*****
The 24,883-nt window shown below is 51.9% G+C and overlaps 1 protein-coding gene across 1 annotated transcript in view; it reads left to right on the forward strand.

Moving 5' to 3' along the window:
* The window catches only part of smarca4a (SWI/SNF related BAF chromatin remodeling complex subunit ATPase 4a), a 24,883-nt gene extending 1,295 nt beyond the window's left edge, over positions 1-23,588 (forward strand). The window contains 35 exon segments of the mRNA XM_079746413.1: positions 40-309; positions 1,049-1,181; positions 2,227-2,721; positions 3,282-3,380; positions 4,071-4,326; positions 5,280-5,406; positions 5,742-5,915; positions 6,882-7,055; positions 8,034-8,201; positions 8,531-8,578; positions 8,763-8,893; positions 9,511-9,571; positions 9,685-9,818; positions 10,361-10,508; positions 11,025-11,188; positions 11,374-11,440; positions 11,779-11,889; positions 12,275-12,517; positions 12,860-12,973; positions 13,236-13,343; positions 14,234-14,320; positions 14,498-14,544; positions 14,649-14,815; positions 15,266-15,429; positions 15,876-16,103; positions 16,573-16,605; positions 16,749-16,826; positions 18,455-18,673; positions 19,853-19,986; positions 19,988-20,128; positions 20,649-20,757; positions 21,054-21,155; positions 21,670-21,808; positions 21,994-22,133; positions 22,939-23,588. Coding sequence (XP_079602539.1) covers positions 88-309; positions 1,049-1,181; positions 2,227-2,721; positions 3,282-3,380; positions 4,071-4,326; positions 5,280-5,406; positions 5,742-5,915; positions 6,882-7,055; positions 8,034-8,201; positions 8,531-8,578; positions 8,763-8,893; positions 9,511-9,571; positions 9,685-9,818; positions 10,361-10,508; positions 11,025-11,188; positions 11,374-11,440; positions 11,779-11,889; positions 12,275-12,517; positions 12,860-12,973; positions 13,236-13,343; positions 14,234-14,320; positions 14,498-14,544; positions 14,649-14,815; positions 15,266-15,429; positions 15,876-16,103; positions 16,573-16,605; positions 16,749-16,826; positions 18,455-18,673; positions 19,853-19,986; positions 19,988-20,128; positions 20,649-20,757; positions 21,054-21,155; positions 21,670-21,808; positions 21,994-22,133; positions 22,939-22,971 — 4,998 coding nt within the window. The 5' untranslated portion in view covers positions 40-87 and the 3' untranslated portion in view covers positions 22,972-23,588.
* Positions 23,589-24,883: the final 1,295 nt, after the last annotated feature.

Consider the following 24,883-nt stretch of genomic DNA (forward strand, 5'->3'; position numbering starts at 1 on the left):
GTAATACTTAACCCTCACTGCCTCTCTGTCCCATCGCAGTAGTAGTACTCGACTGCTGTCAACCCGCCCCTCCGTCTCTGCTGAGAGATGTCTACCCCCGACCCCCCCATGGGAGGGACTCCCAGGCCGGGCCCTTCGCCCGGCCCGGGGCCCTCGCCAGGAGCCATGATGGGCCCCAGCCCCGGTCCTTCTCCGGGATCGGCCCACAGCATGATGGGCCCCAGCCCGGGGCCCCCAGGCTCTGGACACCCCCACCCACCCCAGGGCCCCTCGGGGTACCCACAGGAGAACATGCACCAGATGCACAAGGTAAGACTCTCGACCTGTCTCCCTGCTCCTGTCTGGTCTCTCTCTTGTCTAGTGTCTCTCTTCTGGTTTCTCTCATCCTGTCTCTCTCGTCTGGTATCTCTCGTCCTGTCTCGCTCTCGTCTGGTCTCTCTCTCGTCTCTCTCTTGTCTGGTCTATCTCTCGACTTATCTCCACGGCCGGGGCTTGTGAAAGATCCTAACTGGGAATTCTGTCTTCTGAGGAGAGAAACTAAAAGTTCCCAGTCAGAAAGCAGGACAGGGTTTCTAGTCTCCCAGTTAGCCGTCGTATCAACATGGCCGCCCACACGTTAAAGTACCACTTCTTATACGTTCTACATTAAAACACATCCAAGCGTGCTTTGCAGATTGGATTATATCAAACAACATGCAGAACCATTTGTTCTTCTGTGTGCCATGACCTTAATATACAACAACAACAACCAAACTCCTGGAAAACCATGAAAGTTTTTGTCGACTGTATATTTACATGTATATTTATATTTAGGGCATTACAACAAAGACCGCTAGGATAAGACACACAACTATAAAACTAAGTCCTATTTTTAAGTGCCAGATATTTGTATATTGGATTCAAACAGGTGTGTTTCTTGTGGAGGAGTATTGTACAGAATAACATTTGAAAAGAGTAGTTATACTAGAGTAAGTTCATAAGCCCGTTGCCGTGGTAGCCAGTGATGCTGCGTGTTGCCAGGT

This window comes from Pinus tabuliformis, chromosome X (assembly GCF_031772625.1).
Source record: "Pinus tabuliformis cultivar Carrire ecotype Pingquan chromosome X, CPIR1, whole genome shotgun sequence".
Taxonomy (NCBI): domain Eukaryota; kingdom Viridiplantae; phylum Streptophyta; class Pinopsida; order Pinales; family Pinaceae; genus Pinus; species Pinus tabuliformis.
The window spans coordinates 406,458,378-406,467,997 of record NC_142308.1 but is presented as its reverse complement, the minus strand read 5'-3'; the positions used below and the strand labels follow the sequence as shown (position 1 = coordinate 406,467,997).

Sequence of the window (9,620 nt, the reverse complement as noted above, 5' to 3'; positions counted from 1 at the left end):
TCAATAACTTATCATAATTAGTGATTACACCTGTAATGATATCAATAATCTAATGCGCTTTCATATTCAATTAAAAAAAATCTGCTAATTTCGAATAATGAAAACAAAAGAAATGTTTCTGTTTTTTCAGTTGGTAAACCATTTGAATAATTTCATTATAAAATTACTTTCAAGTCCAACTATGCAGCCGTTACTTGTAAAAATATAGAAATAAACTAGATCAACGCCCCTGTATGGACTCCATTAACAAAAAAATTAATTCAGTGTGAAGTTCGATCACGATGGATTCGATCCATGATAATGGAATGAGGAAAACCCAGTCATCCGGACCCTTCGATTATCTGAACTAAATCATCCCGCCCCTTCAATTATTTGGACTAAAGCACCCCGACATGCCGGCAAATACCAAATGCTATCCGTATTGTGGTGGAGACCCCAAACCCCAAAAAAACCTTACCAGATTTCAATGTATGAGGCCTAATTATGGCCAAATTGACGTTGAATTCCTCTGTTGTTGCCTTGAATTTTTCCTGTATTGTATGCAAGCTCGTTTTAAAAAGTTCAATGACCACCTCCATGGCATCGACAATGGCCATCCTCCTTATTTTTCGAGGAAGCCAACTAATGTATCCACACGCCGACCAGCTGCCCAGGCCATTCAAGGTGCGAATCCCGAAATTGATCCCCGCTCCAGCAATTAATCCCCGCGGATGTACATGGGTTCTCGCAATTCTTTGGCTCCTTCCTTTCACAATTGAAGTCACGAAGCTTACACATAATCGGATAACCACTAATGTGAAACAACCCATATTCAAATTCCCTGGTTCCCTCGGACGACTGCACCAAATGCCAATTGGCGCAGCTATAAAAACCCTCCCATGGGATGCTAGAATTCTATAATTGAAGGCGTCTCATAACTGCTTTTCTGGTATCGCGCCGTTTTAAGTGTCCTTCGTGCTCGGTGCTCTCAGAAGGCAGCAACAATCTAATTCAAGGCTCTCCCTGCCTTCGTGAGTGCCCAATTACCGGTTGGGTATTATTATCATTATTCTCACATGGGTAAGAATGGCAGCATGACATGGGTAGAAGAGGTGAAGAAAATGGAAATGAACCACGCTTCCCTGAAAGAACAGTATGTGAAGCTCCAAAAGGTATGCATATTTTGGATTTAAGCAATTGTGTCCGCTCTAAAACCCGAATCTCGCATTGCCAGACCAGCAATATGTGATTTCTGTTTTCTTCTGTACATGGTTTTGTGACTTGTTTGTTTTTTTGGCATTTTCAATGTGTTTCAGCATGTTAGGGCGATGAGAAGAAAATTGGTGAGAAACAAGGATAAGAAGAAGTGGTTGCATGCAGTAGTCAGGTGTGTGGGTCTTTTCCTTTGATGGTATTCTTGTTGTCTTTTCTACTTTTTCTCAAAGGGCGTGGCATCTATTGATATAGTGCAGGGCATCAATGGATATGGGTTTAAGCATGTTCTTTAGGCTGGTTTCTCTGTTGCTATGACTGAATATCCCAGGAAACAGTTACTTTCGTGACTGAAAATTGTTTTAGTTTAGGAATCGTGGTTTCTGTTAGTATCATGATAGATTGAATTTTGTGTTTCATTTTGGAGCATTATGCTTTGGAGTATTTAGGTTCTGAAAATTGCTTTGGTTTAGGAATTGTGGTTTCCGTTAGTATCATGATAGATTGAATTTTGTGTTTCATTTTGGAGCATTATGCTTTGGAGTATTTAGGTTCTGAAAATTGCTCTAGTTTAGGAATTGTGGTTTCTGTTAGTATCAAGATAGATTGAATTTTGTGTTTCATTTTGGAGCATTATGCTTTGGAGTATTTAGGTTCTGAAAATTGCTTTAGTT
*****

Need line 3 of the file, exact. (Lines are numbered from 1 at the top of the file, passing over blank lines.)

* The window catches only part of smarca4a (SWI/SNF related BAF chromatin remodeling complex subunit ATPase 4a), a 24,883-nt gene extending 1,295 nt beyond the window's left edge, over positions 1-23,588 (forward strand). The window contains 35 exon segments of the mRNA XM_079746413.1: positions 40-309; positions 1,049-1,181; positions 2,227-2,721; positions 3,282-3,380; positions 4,071-4,326; positions 5,280-5,406; positions 5,742-5,915; positions 6,882-7,055; positions 8,034-8,201; positions 8,531-8,578; positions 8,763-8,893; positions 9,511-9,571; positions 9,685-9,818; positions 10,361-10,508; positions 11,025-11,188; positions 11,374-11,440; positions 11,779-11,889; positions 12,275-12,517; positions 12,860-12,973; positions 13,236-13,343; positions 14,234-14,320; positions 14,498-14,544; positions 14,649-14,815; positions 15,266-15,429; positions 15,876-16,103; positions 16,573-16,605; positions 16,749-16,826; positions 18,455-18,673; positions 19,853-19,986; positions 19,988-20,128; positions 20,649-20,757; positions 21,054-21,155; positions 21,670-21,808; positions 21,994-22,133; positions 22,939-23,588. Coding sequence (XP_079602539.1) covers positions 88-309; positions 1,049-1,181; positions 2,227-2,721; positions 3,282-3,380; positions 4,071-4,326; positions 5,280-5,406; positions 5,742-5,915; positions 6,882-7,055; positions 8,034-8,201; positions 8,531-8,578; positions 8,763-8,893; positions 9,511-9,571; positions 9,685-9,818; positions 10,361-10,508; positions 11,025-11,188; positions 11,374-11,440; positions 11,779-11,889; positions 12,275-12,517; positions 12,860-12,973; positions 13,236-13,343; positions 14,234-14,320; positions 14,498-14,544; positions 14,649-14,815; positions 15,266-15,429; positions 15,876-16,103; positions 16,573-16,605; positions 16,749-16,826; positions 18,455-18,673; positions 19,853-19,986; positions 19,988-20,128; positions 20,649-20,757; positions 21,054-21,155; positions 21,670-21,808; positions 21,994-22,133; positions 22,939-22,971 — 4,998 coding nt within the window. The 5' untranslated portion in view covers positions 40-87 and the 3' untranslated portion in view covers positions 22,972-23,588.